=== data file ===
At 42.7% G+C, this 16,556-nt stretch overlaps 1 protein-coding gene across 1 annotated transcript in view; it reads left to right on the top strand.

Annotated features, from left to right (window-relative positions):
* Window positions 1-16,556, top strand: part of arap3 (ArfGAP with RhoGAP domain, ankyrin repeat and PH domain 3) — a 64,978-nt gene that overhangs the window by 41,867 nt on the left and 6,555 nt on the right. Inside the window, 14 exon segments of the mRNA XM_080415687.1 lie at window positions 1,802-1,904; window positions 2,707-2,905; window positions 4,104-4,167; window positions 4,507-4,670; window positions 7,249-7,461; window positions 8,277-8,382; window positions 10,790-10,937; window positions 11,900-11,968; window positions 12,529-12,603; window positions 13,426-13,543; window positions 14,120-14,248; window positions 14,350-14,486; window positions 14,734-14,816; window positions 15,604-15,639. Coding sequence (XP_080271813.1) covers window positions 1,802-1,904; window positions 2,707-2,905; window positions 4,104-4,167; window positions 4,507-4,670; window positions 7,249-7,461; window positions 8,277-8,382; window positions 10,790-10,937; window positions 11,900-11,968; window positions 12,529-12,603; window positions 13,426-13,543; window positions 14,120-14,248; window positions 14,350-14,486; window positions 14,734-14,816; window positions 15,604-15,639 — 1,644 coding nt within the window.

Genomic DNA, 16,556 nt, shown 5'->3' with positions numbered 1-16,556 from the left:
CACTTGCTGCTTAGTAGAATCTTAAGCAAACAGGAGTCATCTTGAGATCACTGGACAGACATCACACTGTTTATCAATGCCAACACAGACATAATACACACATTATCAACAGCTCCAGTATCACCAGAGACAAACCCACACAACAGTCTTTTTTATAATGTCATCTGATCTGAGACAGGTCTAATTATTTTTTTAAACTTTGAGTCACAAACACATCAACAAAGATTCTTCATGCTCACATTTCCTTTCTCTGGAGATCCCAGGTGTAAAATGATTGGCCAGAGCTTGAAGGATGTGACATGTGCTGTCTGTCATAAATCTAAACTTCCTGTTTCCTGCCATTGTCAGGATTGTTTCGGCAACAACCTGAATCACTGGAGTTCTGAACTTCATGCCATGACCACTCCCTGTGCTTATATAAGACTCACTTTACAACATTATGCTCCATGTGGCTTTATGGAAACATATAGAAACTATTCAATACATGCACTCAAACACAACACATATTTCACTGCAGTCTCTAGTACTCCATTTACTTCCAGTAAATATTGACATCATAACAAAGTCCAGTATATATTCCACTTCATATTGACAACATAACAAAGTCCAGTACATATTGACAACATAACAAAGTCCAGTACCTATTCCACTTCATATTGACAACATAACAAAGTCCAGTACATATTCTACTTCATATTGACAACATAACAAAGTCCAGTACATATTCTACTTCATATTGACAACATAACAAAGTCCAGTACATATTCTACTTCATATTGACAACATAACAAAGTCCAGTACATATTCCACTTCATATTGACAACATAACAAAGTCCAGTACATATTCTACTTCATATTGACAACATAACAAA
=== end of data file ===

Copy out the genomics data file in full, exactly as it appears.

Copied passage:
At 42.7% G+C, this 16,556-nt stretch overlaps 1 protein-coding gene across 1 annotated transcript in view; it reads left to right on the top strand.

Annotated features, from left to right (window-relative positions):
* Window positions 1-16,556, top strand: part of arap3 (ArfGAP with RhoGAP domain, ankyrin repeat and PH domain 3) — a 64,978-nt gene that overhangs the window by 41,867 nt on the left and 6,555 nt on the right. Inside the window, 14 exon segments of the mRNA XM_080415687.1 lie at window positions 1,802-1,904; window positions 2,707-2,905; window positions 4,104-4,167; window positions 4,507-4,670; window positions 7,249-7,461; window positions 8,277-8,382; window positions 10,790-10,937; window positions 11,900-11,968; window positions 12,529-12,603; window positions 13,426-13,543; window positions 14,120-14,248; window positions 14,350-14,486; window positions 14,734-14,816; window positions 15,604-15,639. Coding sequence (XP_080271813.1) covers window positions 1,802-1,904; window positions 2,707-2,905; window positions 4,104-4,167; window positions 4,507-4,670; window positions 7,249-7,461; window positions 8,277-8,382; window positions 10,790-10,937; window positions 11,900-11,968; window positions 12,529-12,603; window positions 13,426-13,543; window positions 14,120-14,248; window positions 14,350-14,486; window positions 14,734-14,816; window positions 15,604-15,639 — 1,644 coding nt within the window.

Genomic DNA, 16,556 nt, shown 5'->3' with positions numbered 1-16,556 from the left:
CACTTGCTGCTTAGTAGAATCTTAAGCAAACAGGAGTCATCTTGAGATCACTGGACAGACATCACACTGTTTATCAATGCCAACACAGACATAATACACACATTATCAACAGCTCCAGTATCACCAGAGACAAACCCACACAACAGTCTTTTTTATAATGTCATCTGATCTGAGACAGGTCTAATTATTTTTTTAAACTTTGAGTCACAAACACATCAACAAAGATTCTTCATGCTCACATTTCCTTTCTCTGGAGATCCCAGGTGTAAAATGATTGGCCAGAGCTTGAAGGATGTGACATGTGCTGTCTGTCATAAATCTAAACTTCCTGTTTCCTGCCATTGTCAGGATTGTTTCGGCAACAACCTGAATCACTGGAGTTCTGAACTTCATGCCATGACCACTCCCTGTGCTTATATAAGACTCACTTTACAACATTATGCTCCATGTGGCTTTATGGAAACATATAGAAACTATTCAATACATGCACTCAAACACAACACATATTTCACTGCAGTCTCTAGTACTCCATTTACTTCCAGTAAATATTGACATCATAACAAAGTCCAGTATATATTCCACTTCATATTGACAACATAACAAAGTCCAGTACATATTGACAACATAACAAAGTCCAGTACCTATTCCACTTCATATTGACAACATAACAAAGTCCAGTACATATTCTACTTCATATTGACAACATAACAAAGTCCAGTACATATTCTACTTCATATTGACAACATAACAAAGTCCAGTACATATTCTACTTCATATTGACAACATAACAAAGTCCAGTACATATTCCACTTCATATTGACAACATAACAAAGTCCAGTACATATTCTACTTCATATTGACAACATAACAAA